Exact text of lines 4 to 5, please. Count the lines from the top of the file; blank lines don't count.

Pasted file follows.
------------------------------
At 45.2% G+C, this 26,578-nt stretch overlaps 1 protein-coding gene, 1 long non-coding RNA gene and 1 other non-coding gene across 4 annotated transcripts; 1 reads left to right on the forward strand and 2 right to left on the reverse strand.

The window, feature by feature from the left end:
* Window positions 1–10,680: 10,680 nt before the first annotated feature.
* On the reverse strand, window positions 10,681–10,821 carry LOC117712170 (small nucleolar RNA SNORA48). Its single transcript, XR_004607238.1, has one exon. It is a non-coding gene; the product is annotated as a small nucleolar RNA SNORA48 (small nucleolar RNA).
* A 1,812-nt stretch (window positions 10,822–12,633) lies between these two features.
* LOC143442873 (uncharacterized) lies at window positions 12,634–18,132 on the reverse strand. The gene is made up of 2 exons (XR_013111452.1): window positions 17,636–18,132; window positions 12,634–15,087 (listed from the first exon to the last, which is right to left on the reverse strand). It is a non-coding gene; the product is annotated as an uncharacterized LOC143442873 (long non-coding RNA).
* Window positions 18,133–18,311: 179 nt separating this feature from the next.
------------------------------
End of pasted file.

* On the reverse strand, window positions 10,681–10,821 carry LOC117712170 (small nucleolar RNA SNORA48). Its single transcript, XR_004607238.1, has one exon. It is a non-coding gene; the product is annotated as a small nucleolar RNA SNORA48 (small nucleolar RNA).
* A 1,812-nt stretch (window positions 10,822–12,633) lies between these two features.